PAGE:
The NAME section should be written like the example below, taken from the zoem interpreter manual.

\sec{name}{NAME} \NAME{zoem}{interpreter for the Zoem macro/programming language.}

Usage of the NAME macro ensures that the troff output complies with the format expected by apropos.

Write entry in the options section. typical usage is within an \item#1 macro. For all macros the first argument is the option being described, and the last argument is a short string describing the option. This string is printed in case the macro \"man::defstyle" is set to long. The macro \defopt#3 is used for options taking arguments; the second argument is the name describing the argument. The macro \defkvp#3 is used for long options of the form --mode=str, which you would enter as \defkvp{mode}{str}{set foo mode}. Long options of the form --verbose are simply entered using \defopt#2.

Refer to an option. The first argument is the option, the second argument is the text associated with the link. This text will indeed be linking in html, but nothing special will happen in troff - the text is printed as is.

Write entries in the synopsis section. This assumes that somewhere an option was created using one of the defopt family members described below.

For all 'syn' options the first argument is simply the option itself. From this argument the anchor is reconstructed that was created by one of the defopt macros. The last argument is always a short string describing the option. It depends on the style chosen, i.e. whether \"man::synstyle" is long or short, whether this string shows up or not. The macros in this group that take two arguments describe unary options that take no argument. The macros taking three arguments describe options that do take an argument.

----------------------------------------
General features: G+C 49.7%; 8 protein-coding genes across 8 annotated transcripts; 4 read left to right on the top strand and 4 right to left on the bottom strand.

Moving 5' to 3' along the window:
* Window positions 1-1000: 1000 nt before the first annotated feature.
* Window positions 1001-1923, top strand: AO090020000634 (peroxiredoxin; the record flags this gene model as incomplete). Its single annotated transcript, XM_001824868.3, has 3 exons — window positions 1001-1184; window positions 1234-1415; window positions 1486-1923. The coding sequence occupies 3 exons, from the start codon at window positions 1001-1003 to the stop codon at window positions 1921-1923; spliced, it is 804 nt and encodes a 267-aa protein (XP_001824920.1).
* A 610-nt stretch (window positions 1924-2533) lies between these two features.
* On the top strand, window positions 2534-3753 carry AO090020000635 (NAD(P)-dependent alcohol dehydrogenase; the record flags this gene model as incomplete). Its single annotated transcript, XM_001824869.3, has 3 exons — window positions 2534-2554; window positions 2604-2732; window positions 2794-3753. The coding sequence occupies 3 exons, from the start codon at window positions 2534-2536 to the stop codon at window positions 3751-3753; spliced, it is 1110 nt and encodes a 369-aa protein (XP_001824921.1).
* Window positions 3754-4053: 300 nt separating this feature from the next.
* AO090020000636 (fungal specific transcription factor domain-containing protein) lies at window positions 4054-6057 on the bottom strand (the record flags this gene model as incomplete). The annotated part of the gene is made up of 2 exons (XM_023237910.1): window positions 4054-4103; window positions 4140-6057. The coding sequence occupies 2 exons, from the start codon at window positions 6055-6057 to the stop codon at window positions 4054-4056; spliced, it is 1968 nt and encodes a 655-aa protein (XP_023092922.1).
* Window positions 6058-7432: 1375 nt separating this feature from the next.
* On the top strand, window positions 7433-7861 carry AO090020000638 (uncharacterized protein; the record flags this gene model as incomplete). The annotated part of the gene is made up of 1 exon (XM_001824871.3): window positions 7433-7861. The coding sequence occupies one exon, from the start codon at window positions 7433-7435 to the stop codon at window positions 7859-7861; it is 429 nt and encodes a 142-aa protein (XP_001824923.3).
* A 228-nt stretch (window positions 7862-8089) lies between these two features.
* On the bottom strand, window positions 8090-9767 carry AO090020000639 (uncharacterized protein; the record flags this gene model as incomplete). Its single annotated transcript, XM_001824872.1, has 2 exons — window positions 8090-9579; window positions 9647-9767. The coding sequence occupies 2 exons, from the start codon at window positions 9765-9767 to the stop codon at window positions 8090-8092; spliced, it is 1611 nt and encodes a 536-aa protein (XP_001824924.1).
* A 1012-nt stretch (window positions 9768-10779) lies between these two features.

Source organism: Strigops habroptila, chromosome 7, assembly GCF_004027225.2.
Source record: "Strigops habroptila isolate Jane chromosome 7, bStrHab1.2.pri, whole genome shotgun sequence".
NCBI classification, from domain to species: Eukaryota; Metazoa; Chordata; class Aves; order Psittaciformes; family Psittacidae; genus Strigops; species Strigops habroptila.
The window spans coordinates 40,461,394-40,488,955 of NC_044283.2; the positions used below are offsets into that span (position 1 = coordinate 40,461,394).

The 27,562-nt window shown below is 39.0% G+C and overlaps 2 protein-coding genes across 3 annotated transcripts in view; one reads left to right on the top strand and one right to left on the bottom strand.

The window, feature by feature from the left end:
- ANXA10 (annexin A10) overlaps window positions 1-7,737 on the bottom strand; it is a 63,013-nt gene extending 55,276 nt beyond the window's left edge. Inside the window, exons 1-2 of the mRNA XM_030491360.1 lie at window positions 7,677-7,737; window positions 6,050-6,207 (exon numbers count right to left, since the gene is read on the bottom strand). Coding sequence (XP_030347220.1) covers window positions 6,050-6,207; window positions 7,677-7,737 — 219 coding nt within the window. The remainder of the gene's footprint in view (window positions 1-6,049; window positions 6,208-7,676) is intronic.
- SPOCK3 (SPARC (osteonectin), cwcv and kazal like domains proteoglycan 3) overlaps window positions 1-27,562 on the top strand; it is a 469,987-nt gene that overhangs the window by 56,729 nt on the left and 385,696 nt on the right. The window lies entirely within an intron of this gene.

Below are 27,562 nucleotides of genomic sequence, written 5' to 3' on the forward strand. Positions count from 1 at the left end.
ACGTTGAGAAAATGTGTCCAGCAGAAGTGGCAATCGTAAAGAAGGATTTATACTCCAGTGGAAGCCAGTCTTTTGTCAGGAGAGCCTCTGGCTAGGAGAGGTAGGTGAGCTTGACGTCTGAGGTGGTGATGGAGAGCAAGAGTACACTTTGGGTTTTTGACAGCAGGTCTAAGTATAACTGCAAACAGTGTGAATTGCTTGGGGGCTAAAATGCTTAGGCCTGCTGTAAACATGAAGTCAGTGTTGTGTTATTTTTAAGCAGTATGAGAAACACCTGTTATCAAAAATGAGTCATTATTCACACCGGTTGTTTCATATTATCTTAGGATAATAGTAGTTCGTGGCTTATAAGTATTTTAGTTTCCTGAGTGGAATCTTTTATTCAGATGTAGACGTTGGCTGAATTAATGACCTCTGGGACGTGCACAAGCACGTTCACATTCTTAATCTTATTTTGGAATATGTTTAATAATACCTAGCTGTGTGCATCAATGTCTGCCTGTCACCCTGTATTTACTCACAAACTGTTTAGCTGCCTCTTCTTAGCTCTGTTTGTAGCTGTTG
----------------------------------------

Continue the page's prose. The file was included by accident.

Here is an example from the zoem manual page:

\synoptopt{--trace}{trace mode, default}
\synoptopt{--trace-all-long}{long trace mode}
\synoptopt{--trace-all-short}{short trace mode}
\synoptopt{--trace-regex}{trace regexes}
\synoptopt{--show-tracebits}{show trace bits}
\synoptopt{-trace}{k}{trace mode, explicit}
\synoptopt{--stats}{show symbol table stats after run}

Before importing the manual macros, set these to your prefered style. Each of these should be set either to short or long.

These are for creating a consistent style when refering to options. One is free to disregard these altogether. They are meant as convenience, but some may find the extra typing annoying.

The idea is that the 'gen' macros are used when generic mention is made of a macro and possibly its argument. The 'use' macros are used when explicit usage is mentioned. An example is the following:

Modes can be chosen using -mode str where str is any of small, medium, or large. Use -mode small if your hardware is outdated.

Use --milage=str to set the milage, e.g. --milage=high or --milage=astronomical.


The pud-base manual page, documenting base authoring facilities ported to both html and troff.

The pud-faq manual page, documenting the PUD mini-language for authoring FAQs.

The example source buzzz.azm.

The example html output buzzz.html.

The example PS output

The Zoem User Manual. Comprehensive overview of the Zoem language and how it is interpreted.

The zoem manual page. This describes the options available for the zoem interpreter.